Document Type

Dissertation - Open Access

Award Date

2021

Degree Name

Doctor of Philosophy (PhD)

Department

Agronomy, Horticulture, and Plant Science

First Advisor

Sunish Sehgal

Keywords

Disease resistance, Fine mapping, Genomic selection, GWAS, Wheat landrace, Wheat yield

Abstract

A steady increase in wheat yield is vital to feed the continuously rising world population. Systematic exploitation of wheat germplasm and a better understanding of the underlying genetic control could be pivotal in accelerating the genetic gain for yield and disease management. Various modern techniques such as genome-wide association study (GWAS), genomic selection (GS), fine mapping, and cloning can expedite wheat improvement and broaden our understanding of the complex wheat genome. In the first objective of this study, we evaluated the Watkins core set of 121 landrace cultivars (LCs) to identify novel sources of resistance against the tan spot, Stagonospora nodorum blotch (SNB), and Fusarium Head Blight (FHB). The phenotypic evaluation identified 13 LCs with multiple resistance to tan spot and SNB, while five other LCs were found to be a potential source for FHB resistance. A total of 30 significant marker-trait associations (MTAs) were identified in a GWAS for response to tan spot and SNB. In the second objective, we performed GWAS in a panel of 297 hard red winter wheat lines from the US Great Plains region to identify QTLs for various spike and kernel-related traits and evaluated the prediction accuracy (PA) of GS models for these traits. Most of the MTAs (47) were identified for spike-related traits, where 16, 15, 11, and 5 MTAs were identified for spike length, spikelet per spike, spike density, and kernel per spike, respectively, while only 6 MTAs were identified for three kernel-related traits (kernel weight, kernel area, and thousand kernel weight). Fourteen MTAs were identified at two or more individual environments were considered stable QTLs. Univariate genomic selection (GS) models like genomic best linear unbiased prediction (GBLUP) were compared with multivariate models like Bayesian multi-trait multi-environment (BMTME) and we found that the multi-trait model (BMTME) outperformed the singletrait model (GBLUP) in terms of PA. In the last objective, we developed a fine map of a grain yield QTL on chromosome 7DS introgressed into bread wheat from Aegilops tauschii (D-Genome donor of wheat). Heterogeneous inbred families (HIFs) were developed. Eleven high-quality SNP markers were developed and mapped to the target region (3-17 Mb) on chromosome 7DS using recombination breakpoints (recombinants). A total of 29 homozygous recombinants (7 haplotype groups) were identified and evaluated in the greenhouse and field. KASP markers spanning to the QTL region can be used for marker-assisted selection of 7DS yield QTL. Overall, the finding of this study can be used for genetic improvement of wheat and accelerate the genetic gain.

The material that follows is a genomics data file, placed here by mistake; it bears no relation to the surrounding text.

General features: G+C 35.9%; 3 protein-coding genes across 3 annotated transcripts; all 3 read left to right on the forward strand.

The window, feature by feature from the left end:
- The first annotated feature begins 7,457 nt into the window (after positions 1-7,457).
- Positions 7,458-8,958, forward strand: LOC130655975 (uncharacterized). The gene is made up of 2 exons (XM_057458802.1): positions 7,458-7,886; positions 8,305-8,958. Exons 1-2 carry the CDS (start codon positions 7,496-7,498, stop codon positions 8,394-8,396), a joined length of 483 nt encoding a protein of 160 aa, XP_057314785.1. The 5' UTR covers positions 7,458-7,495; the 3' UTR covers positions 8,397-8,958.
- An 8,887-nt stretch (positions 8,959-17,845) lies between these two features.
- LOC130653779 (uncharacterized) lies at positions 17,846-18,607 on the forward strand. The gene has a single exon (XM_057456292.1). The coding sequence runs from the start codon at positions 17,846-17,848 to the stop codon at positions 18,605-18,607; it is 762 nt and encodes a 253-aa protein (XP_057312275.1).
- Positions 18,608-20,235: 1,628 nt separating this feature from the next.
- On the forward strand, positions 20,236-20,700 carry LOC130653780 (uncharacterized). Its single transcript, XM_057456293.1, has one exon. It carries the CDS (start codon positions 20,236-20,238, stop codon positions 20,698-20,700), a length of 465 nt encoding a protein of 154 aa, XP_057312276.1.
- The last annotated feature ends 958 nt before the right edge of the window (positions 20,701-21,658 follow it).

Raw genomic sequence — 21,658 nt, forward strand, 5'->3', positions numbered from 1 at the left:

Number of Pages

220

Publisher

South Dakota State University

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Rights Statement

In Copyright